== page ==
breed standard

Smaller examples of the Bull Terrier have been known since the early nineteenth century but they fell out of favour prior to the First World War and were removed from the Kennel Club Breed Register in 1918.
In 1938, a revival was spearheaded by Colonel Richard Glyn and a group of fellow enthusiasts, who formed the Miniature Bull Terrier Club.
The standard is the same as that of the Bull Terrier with the exception of their size, which should not exceed 35.5 centimetres (14 inches).

General Appearance

Strongly built, muscular, well balanced and active with a keen, determined and intelligent expression.

Characteristics

Courageous, full of spirit, with a fun loving attitude. A unique feature is a downfaced, egg-shaped head. Irrespective of size dogs should look masculine and bitches feminine.

Temperament

Of even temperament and amenable to discipline. Although obstinate is particularly good with people.

Head and Skull

Head long, strong and deep right to end of muzzle, but not coarse. Viewed from front egg-shaped and completely filled, its surface free from hollows or indentations. Top of skull almost flat from ear to ear. Profile curves gently downwards from top of skull to tip of nose which should be black and bent downwards at tip. Nostrils well developed and under-jaw deep and strong.

Eyes

Appearing narrow and triangular, obliquely placed, black or as dark brown as possible so as to appear almost black, and with a piercing glint. Distance from tip of nose to eyes perceptibly greater than that from eyes to top of skull. Blue or partly blue undesirable.

Ears

Small, thin and placed close together. Dog should be able to hold them stiffly erect, when they point straight upwards.

Mouth

Teeth sound, clean, strong, of good size, regular with perfect, regular and complete scissor bite, i.e. upper teeth closely overlapping lower teeth and set square to the jaws. Lips clean and tight.

Neck

Very muscular, long, arched, tapering from shoulders to head and free from loose skin.

Forequarters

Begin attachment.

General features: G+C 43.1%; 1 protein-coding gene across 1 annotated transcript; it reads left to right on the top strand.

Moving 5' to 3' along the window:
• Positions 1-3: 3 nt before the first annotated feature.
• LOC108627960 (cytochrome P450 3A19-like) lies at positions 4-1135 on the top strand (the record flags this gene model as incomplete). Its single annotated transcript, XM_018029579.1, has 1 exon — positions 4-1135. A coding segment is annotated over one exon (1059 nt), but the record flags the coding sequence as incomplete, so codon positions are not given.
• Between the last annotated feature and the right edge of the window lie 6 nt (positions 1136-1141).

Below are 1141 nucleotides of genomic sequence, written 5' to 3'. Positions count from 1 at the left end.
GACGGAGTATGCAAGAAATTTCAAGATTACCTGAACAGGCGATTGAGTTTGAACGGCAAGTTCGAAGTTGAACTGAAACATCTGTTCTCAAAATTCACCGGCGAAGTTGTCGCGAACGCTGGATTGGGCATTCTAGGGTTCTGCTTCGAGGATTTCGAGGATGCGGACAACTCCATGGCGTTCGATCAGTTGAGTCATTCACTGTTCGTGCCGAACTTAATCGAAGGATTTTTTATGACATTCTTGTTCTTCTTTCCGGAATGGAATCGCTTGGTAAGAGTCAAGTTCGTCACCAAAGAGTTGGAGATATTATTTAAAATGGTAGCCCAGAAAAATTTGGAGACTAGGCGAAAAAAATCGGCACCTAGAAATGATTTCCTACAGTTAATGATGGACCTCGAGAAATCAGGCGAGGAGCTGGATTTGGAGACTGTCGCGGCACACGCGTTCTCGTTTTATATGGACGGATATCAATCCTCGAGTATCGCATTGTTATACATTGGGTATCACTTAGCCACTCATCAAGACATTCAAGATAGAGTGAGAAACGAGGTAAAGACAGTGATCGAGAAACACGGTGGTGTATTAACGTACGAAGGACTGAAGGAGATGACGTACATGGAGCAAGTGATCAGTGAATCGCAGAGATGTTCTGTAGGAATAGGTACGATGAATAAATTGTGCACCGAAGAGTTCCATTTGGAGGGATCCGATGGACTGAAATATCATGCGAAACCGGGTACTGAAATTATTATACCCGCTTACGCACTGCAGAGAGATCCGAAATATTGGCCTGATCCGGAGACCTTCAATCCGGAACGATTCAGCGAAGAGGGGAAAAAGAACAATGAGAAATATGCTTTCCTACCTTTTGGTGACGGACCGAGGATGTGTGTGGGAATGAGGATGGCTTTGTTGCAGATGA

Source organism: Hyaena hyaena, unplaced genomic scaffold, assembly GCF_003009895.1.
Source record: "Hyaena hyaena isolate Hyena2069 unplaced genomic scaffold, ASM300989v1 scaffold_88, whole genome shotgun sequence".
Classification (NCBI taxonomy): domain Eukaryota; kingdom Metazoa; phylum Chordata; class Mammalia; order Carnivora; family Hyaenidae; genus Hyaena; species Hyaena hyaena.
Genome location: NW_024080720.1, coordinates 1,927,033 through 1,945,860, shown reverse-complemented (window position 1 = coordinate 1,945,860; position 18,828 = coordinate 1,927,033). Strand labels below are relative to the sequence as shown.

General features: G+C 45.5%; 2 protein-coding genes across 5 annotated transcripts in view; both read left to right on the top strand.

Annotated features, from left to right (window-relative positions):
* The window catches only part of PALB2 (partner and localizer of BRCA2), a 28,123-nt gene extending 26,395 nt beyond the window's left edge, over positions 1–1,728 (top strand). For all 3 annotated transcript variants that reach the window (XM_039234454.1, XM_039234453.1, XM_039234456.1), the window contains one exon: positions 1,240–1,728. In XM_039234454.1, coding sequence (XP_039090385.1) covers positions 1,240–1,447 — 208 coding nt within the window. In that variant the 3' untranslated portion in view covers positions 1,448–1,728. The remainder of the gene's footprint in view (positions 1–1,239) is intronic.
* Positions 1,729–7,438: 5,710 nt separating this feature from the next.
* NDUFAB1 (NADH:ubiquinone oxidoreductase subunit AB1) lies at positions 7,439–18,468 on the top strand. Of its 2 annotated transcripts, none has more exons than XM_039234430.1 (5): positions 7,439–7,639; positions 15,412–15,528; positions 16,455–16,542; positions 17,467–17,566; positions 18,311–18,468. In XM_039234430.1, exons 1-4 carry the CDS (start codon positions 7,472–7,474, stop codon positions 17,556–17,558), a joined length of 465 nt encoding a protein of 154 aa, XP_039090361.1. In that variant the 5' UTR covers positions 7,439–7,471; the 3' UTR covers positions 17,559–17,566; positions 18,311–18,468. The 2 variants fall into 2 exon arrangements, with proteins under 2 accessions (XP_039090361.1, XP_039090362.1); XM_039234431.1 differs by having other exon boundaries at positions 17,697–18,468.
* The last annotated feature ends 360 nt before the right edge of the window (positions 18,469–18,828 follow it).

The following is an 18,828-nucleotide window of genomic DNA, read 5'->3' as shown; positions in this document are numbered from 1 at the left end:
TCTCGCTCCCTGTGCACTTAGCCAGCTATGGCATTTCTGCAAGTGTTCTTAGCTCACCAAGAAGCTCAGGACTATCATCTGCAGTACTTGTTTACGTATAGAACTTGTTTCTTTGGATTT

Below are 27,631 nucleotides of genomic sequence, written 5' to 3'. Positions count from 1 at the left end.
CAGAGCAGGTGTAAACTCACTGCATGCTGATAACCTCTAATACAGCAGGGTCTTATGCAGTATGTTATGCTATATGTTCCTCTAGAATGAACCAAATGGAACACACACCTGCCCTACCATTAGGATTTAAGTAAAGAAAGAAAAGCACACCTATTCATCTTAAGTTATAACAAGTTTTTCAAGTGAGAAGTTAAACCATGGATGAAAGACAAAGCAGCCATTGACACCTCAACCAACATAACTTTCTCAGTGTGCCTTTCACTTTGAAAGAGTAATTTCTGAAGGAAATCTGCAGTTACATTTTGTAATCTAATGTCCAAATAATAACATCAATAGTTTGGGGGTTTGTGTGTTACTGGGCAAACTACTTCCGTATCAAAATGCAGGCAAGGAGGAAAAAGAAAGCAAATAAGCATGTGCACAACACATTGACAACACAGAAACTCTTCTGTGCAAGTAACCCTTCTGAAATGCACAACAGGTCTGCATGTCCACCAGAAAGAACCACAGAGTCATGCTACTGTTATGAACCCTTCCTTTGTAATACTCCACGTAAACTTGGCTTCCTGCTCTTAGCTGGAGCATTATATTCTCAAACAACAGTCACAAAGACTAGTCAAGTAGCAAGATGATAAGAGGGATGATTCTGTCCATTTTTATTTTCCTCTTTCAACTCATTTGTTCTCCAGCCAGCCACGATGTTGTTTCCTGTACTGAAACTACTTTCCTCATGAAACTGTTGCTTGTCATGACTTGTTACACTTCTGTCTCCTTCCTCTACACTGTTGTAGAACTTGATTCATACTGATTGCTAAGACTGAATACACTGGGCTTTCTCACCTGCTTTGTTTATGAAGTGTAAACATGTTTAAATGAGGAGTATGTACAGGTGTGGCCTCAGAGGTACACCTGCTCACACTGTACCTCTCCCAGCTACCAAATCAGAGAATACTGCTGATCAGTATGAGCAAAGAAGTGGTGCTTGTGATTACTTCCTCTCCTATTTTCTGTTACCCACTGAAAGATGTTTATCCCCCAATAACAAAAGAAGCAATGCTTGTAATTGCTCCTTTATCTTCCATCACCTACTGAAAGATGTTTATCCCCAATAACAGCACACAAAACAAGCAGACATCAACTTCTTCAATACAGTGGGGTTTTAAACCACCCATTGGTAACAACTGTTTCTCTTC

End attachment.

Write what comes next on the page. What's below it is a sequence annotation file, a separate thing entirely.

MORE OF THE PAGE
Shoulders strong and muscular without loading. Shoulder blades wide, flat and held closely to chest wall and have a very pronounced backward slope of front edge from bottom to top, forming almost a right angle with upper arm. Elbows held straight and strong, pasterns upright. Forelegs have strongest type of round, quality bone, dog should stand solidly upon them and they should be perfectly parallel. In mature dogs length of foreleg should be approximately equal to depth of chest.

Body

Body well rounded with marked spring of rib and great depth from withers to brisket, so that latter nearer ground than belly. Back short, strong with backline behind withers level, arching or roaching slightly over broad, well muscled loins. Underline from brisket to belly forms a graceful upward curve. Chest broad when viewed from front.

Hindquarters

Hindlegs in parallel when viewed from behind. Thighs muscular and second thighs well developed. Stifle joint well bent and hock well angulated with bone to foot short and strong.

Feet

Round and compact with well arched toes.

Tail

Short, set on low and carried horizontally. Thick at root, it tapers to a fine point.

Gait/Movement

When moving appears well knit, smoothly covering ground with free, easy strides and with a typical jaunty air. When trotting, movement parallel, front and back, only converging towards centre line at faster speeds, forelegs reaching out well and hindlegs moving smoothly at hip, flexing well at stifle and hock, with great thrust.

Coat

Short, flat, even and harsh to touch with a fine gloss. Skin fitting dog tightly. A soft textured undercoat may be present in winter.

Colour

For White, pure white coat. Skin pigmentation and markings on head not to be penalised. For Coloured, colour predominates; all other things being equal, brindle preferred. Black, brindle, red, fawn and tricolour acceptable. Tick markings in white coat undesirable. Blue and liver highly undesirable.

Size

Height should not exceed 35.5 cms (14ins). There should be an impression of substance to size of dog. There is no weight limit. Dog should at all times be balanced.

Faults

Any departure from the foregoing points should be considered a fault and the seriousness with which the fault should be regarded should be in exact proportion to its degree and its effect upon the health and welfare of the dog.

Note

Male animals should have two apparently normal testicles fully descended into the scrotum.

Source: The Kennel Club